• OK, I gotta say that I would prefer if some other person (local retiree?) would volunteer to read and understand the Montana projects. I’m sure there is some rationale for what they are doing, but would prefer not to dig it up myself, Since I am not paid by a nice foundation or anyone else for that matter.

        Any volunteers out there?

  2. Ahh, thank goodness – Fresh fodder! I think we got all the mileage we could out of Colt Summit, although the discussions probably won’t change much though.

  3. Since logging in “pristine” areas is frowned upon, and now that already-impacted areas are off-limits, just where is the “sweet spot”, where the logging levels are “just right” for the “Three Bears”? *smirk*

  4. I started my USFS career on the Kootenai, so I know some parts of this forest. And additional years on the IPNF here in north Idaho, a neighbor of the Kootenai.
    Larry, the reality is that these forests were very, very heavily roaded and logged over the past 75 years. The Coeur d’Alene River drainage on the IPNF alone contains thousands of miles of logging roads.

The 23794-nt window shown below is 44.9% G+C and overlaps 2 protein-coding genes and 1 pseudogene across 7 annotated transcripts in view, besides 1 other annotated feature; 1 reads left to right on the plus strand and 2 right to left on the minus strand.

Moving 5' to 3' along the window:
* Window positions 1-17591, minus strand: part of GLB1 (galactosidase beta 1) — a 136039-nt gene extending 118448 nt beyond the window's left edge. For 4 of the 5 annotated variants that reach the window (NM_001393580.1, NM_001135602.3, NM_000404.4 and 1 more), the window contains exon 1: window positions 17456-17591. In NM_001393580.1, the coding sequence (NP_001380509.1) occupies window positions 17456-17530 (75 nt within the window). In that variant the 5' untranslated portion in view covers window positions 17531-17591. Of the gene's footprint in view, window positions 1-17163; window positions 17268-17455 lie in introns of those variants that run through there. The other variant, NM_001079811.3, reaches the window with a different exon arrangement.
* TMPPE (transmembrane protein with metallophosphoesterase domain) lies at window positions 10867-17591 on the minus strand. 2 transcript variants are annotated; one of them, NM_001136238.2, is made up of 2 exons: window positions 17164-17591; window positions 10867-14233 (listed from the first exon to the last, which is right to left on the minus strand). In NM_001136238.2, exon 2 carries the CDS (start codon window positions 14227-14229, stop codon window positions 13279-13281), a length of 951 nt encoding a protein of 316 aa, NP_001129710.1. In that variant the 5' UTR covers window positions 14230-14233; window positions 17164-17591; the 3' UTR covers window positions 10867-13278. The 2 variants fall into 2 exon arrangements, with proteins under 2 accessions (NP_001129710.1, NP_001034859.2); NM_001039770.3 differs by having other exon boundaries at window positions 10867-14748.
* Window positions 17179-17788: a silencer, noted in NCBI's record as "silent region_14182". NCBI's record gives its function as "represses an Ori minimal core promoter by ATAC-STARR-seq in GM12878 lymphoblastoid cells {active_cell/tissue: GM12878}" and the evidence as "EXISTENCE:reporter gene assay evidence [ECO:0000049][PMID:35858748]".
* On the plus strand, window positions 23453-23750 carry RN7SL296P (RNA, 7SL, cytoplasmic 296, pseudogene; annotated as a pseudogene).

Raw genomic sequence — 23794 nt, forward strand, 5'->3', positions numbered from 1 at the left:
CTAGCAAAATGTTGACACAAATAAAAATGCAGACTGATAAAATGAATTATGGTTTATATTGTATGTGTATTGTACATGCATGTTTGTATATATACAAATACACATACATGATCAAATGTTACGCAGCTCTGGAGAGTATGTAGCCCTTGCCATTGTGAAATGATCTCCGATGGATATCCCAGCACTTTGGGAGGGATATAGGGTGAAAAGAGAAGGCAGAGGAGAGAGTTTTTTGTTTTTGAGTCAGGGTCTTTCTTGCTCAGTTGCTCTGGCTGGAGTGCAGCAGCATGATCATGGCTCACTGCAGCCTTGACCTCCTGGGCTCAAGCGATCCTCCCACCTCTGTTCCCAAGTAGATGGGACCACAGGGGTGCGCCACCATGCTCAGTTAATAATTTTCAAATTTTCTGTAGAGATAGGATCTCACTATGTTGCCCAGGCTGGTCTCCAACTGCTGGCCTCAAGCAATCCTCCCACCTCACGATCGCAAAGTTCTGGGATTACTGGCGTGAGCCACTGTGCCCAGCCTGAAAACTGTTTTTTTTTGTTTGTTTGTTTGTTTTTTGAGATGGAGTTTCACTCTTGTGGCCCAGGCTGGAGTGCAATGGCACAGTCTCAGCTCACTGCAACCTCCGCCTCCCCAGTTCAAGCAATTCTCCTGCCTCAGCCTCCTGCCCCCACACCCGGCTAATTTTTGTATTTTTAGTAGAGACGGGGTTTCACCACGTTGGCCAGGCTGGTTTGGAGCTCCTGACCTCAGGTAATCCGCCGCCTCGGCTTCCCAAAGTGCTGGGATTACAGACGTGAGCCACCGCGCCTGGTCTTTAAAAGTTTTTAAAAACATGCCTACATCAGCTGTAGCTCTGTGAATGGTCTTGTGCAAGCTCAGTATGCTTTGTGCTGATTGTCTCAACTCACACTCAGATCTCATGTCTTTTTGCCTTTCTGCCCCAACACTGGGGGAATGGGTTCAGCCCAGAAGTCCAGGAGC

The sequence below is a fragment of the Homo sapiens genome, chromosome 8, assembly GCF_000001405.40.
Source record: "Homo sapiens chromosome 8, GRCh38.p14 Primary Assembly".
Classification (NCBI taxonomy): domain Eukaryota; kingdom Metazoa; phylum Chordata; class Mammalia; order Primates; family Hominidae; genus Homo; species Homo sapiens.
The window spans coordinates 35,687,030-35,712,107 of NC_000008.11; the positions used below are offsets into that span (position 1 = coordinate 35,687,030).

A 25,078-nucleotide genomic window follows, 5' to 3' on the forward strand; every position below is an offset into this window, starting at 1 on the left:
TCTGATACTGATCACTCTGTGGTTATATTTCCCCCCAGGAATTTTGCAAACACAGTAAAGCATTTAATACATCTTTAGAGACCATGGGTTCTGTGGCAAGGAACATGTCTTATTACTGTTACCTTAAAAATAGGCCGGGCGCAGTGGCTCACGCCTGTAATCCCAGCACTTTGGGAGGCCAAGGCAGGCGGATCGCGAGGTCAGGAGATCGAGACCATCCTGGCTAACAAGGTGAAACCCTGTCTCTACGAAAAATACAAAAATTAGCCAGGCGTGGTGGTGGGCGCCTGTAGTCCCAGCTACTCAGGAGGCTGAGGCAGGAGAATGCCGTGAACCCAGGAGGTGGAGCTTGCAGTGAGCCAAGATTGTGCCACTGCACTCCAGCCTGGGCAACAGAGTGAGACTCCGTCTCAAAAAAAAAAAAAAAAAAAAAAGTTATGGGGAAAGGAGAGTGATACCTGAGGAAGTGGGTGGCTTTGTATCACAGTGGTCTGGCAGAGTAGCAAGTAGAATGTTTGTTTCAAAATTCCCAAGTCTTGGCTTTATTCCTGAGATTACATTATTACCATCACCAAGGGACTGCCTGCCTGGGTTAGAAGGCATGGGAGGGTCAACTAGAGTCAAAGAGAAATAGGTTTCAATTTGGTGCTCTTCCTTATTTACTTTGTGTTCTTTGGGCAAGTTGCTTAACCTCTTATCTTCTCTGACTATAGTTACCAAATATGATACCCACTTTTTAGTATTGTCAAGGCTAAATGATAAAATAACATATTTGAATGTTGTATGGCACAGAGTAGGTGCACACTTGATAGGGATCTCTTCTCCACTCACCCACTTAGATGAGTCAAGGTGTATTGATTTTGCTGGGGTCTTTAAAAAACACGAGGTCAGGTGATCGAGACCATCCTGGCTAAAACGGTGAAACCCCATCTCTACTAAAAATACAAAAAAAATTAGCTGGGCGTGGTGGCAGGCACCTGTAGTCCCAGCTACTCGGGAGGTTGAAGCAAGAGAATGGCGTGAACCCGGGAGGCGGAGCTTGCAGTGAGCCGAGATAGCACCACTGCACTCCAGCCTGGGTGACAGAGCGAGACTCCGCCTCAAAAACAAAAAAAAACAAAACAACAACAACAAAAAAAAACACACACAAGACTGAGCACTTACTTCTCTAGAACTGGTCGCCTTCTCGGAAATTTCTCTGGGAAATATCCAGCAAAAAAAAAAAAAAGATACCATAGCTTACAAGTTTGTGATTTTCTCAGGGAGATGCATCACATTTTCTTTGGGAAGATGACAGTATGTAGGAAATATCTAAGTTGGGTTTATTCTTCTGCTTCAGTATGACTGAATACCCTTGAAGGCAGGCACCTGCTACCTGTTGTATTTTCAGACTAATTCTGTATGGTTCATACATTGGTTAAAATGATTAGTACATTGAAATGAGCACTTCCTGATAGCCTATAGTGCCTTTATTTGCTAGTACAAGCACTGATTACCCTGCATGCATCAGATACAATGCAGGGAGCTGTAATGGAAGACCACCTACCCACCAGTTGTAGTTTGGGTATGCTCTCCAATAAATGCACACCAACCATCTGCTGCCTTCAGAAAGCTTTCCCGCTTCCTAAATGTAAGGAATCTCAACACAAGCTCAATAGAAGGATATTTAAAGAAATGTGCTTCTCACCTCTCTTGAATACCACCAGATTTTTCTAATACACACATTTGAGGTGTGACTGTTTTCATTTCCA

What’s my point? It is that in this part of the Rockies there is not much flexibility remaining for more roads and clearcuts. If you clearcut and road 20-40 percent of a watershed and want to go back in for more logs, you are going to create some issues, both biological and/or political.
    So you can smirk and wonder why folks are stirring the pot in this part of the country re commercial logging. It was grossly overdone decades ago, and much of the area has not adequately recovered.
    Think of it this way…if you overdraw your savings account for a few years for a new car or boat, then later on you may have to forego any additional new toys. The log account in some of these areas has been overdrawn. It is too bad that the few remaining sawmills (and woods workers) have to be penalized for the gluttonly of those before them. Sawmills in this area made out like bandits during the housing booms of the past few decades. The smart owners either sold out or burned out and are now retired in the Bahamas. And the world goes on.